Instead, JVC developed a competing format, VHS (Video Home System)—and the home video recorder format war began. The competing platforms battled on the retail cost of the systems and on recording time. JVC licensed the technology to other manufacturers, while Sony was the sole manufacturer of Betamax until the late 1980s. Sony went from owning 100% of the market share in 1975 to just 25% of the U.S. consumer home market.

What does that history have to do with the quickly evolving world of mobile payments? In “Mobile Pay Not Yet Ready for Prime Time,” Boston Globe’s Scott Kirsner writes, “We’ve got smartphone apps and accompanying devices [for mobile payments] that work at one retail chain or a bunch—but nothing yet that’s universal.” Given that, the market is poised for another potential platform battle.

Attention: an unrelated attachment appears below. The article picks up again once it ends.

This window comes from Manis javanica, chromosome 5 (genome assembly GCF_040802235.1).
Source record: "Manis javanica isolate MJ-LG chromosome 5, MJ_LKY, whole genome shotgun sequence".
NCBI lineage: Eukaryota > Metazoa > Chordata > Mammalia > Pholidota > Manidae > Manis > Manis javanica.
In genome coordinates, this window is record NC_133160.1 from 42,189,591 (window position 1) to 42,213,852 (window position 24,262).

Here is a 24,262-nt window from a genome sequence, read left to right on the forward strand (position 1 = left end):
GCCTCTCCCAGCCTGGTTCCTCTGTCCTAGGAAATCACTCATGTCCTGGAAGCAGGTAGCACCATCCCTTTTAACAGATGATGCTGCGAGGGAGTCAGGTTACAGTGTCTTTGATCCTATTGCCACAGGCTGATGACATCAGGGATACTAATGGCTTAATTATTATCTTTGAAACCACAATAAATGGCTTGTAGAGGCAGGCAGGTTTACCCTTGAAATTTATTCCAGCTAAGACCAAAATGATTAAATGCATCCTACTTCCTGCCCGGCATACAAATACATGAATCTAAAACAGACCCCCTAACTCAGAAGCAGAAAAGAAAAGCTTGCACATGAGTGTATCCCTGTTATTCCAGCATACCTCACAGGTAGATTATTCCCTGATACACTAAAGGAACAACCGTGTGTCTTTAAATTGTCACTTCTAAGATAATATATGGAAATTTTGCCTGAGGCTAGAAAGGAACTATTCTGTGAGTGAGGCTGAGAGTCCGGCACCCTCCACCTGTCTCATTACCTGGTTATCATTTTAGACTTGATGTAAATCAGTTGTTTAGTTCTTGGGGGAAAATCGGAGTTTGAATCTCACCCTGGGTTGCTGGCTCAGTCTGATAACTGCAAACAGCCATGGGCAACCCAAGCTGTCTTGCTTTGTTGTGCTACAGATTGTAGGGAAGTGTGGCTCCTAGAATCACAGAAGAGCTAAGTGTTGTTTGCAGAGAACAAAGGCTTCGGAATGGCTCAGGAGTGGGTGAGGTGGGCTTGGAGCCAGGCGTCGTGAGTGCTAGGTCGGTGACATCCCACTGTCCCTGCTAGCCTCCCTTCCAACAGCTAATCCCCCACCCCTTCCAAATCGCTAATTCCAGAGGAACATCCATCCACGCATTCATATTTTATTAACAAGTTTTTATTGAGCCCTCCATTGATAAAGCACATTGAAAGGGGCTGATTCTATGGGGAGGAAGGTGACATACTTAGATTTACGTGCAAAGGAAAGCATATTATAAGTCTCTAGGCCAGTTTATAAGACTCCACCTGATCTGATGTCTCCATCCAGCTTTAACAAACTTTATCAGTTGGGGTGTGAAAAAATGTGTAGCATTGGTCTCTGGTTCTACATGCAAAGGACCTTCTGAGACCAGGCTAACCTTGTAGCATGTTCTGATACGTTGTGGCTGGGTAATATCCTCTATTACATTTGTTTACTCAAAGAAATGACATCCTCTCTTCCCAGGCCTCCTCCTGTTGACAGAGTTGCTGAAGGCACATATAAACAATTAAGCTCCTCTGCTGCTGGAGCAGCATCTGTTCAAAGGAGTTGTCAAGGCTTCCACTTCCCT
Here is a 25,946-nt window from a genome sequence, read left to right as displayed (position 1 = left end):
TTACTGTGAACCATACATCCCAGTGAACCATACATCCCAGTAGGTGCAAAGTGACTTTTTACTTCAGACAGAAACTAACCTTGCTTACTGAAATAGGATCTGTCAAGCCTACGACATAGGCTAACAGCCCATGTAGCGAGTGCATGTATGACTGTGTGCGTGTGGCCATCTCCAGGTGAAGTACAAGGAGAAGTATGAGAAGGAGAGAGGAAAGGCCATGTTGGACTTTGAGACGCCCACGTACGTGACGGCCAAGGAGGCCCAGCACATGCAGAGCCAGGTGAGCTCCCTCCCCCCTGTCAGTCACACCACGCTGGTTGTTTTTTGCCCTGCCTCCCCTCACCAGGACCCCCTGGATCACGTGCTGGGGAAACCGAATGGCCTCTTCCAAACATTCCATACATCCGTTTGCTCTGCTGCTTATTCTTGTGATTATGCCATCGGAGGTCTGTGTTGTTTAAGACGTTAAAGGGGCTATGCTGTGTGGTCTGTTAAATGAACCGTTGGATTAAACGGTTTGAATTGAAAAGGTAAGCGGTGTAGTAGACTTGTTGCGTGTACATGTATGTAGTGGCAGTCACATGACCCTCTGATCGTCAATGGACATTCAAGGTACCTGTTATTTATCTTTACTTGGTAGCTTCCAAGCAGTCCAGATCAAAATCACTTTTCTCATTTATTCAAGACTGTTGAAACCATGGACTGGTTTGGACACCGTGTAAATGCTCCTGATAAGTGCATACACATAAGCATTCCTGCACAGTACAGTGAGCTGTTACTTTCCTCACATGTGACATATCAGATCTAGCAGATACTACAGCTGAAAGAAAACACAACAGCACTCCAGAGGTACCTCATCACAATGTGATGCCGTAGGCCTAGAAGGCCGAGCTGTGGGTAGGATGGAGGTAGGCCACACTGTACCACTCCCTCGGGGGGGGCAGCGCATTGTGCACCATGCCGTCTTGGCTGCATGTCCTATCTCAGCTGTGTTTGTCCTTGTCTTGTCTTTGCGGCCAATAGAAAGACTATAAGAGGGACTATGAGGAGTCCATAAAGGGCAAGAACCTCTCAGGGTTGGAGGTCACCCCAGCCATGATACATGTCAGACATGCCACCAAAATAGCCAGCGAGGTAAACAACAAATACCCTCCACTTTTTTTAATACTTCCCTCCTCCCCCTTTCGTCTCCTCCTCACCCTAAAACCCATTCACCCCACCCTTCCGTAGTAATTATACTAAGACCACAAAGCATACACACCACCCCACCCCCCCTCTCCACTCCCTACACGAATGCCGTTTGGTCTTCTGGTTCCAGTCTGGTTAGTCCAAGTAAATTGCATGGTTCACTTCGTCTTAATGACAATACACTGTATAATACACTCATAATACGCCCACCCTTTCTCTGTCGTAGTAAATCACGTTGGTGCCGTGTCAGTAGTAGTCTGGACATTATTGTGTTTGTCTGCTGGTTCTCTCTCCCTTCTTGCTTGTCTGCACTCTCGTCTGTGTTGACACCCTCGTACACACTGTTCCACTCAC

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Managing the seasonality of products

Posted by MIT Sloan Executive Education - 8 months and 14 days ago

The seasonality of products is an issue that manufacturers, distributors, retailers, and consumers are well aware of. We all know back-to-school advertising, products, and sales hit stores in July. Soon after, we see Halloween items. And before Halloween even arrives, we start to see Christmas advertisements and promotions. Getting ahead of the season has become standard operating procedure.

But when is it too early to issue a seasonal product? Many craft beer aficionados are beginning to argue that the practice of "seasonal creep" has gone too far. Simply put, seasonal creep is when a beer specific to a season appears on store shelves way before the season actually hits. The best example is the category of pumpkin beers.

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It’s time to rethink wages